Irwin Weiner ASID - I was fascinated by magnets as a child. Were you, too? I couldn't get enough of small magnets, bar magnets, and magnetic toys. I'd click them together constantly and then reverse the positions of the magnets and feel the invisible push as the opposing poles repelled one another. Talk about magic!
Watch the video to see the designer assembling one of his pieces in minutes. MAG has all the advantages of flat-packing furniture, but with higher-quality materials and strong magnets instead of screws, Allen wrenches, and other time-consuming fasteners. Smart and stylish.
Irwin Weiner ASID - My IWI team is in the process of renovating a mid-century colonial revival house in Bucks County, PA, and while interviewing contractors, we're hearing again and again that it would be cheaper to tear down the house and build something new. That's a problem mentality. Without markers from our past, where will our heritage be? Is it better to tear down a wonderfully sound, but in need of TLC, stone-and-stucco house in order to construct a new McMansion? Absolutely not. When I came across Nathan Eddy's documentary on the now-demolished Prentice Women's Hospital building designed by modernist icon Bertrand Goldberg, a film which had its premiere in my native South Africa, I see that the same fight for preservation is raging in our major cities.
The past, especially the "modern" past, is in jeopardy because it's simply not as cost-effective to renovate as it is to tear down and begin anew - and there's always investment money enticing us to opt for new construction. The recent past is often seen as ugly and startling, and the new as fresh and beautiful (which is seldom the case). Let's see what we can all do to act locally and stem the tide of demolition and empty-headed start-overs.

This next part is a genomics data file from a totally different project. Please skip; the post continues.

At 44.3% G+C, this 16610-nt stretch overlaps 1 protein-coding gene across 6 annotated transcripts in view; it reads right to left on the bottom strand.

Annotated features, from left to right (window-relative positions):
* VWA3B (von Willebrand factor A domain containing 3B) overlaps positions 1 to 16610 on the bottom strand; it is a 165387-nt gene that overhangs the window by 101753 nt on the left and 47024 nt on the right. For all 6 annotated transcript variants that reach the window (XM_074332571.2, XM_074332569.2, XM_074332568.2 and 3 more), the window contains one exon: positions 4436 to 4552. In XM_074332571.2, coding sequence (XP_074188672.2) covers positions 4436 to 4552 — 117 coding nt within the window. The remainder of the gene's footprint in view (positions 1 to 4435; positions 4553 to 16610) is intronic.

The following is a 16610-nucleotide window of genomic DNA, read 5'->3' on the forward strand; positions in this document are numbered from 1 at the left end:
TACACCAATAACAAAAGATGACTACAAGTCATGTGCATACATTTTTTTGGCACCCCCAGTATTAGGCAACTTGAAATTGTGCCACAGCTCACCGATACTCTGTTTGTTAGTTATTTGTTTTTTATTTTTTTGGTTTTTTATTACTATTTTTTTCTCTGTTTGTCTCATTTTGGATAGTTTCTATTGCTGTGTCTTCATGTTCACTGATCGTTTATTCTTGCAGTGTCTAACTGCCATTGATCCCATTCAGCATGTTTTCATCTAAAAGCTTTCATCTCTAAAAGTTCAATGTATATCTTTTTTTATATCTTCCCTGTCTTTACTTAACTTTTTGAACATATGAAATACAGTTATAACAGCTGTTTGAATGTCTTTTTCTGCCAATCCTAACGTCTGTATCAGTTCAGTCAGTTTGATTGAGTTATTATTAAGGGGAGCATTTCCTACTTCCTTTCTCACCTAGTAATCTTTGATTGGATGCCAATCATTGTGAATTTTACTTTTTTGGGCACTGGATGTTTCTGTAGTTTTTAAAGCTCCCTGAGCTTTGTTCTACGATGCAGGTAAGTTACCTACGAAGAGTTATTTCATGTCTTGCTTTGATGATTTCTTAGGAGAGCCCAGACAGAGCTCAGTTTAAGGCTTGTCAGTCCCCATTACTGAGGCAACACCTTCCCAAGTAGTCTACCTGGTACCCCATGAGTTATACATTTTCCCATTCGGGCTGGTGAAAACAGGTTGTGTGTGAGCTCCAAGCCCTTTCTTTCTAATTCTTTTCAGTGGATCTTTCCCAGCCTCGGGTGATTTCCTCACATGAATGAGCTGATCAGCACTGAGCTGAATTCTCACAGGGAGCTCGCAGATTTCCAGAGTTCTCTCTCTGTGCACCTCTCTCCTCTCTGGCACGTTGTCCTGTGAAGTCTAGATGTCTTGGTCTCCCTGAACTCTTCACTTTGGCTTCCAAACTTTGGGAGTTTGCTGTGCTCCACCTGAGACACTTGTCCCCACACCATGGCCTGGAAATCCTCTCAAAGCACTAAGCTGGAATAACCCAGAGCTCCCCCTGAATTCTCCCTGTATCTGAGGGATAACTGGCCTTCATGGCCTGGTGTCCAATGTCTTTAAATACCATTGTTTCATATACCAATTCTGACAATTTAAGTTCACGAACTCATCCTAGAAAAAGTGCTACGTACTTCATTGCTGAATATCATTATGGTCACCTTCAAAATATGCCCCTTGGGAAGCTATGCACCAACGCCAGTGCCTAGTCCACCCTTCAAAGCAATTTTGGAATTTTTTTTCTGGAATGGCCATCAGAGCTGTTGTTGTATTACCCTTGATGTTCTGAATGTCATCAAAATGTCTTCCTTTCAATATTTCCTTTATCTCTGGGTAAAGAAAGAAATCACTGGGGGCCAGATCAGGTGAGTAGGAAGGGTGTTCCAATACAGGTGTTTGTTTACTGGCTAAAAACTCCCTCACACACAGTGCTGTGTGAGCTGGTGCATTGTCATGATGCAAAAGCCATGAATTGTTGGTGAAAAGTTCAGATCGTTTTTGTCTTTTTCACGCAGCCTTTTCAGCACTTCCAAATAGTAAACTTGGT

This is an amazing line. I can recommend it - and Joe's service - without hesitation. The elegant, flowing curves of the oak furniture are all steam bent by hand. Pure design bliss!
Irwin Weiner ASID - It's been a fun summer of sharing design resources and gardens we've admired from this year's New Hope Historical Society Garden Tour. This last Pennsylvania stop featured a lovely 1875 rural gothic home, built five generations ago by the owner's great-great grandmother and grandfather, and you can see some of their plantings in the garden - his great sycamore tree and her rose of sharons. The small town lot is extremely narrow, but every inch is packed with interest and discovery.
The three gardens featured trees and shrubs that add color and interest throughout the growing season. There was a simple traditional mixed border garden in the front line bordering a picket fence. The middle garden, shown above, was modern English style. And we headed down the gravel walk to the "hunter's lodge," the greenhouse behind the lodge, and the back garden which sloped down to the Delaware canal - a garden featuring magnolias and his great-great grandfather's sycamore.
Irwin Weiner ASID - As in most professions, interior design is a lot about research. There are new resources springing up every day, and we haven't done a good job putting together presentations to our clients if we haven't exhausted our search for something fresh and different. I love stumbling onto resources that are tangential to what I'm really looking for, too, and recently I came across Artaic Innovative Mosaics. Computerized processes digitize images into small squares of color, like pixels, and robotic hands select just the right color tiles to assemble foot-square sheets of tile; when all the sheets are put together, you have the image in tile. So very cool, I can't wait to use this on a client project. It would make for a fantastic focal wall, a sexy kitchen backsplash, or a new wave powder room or spa.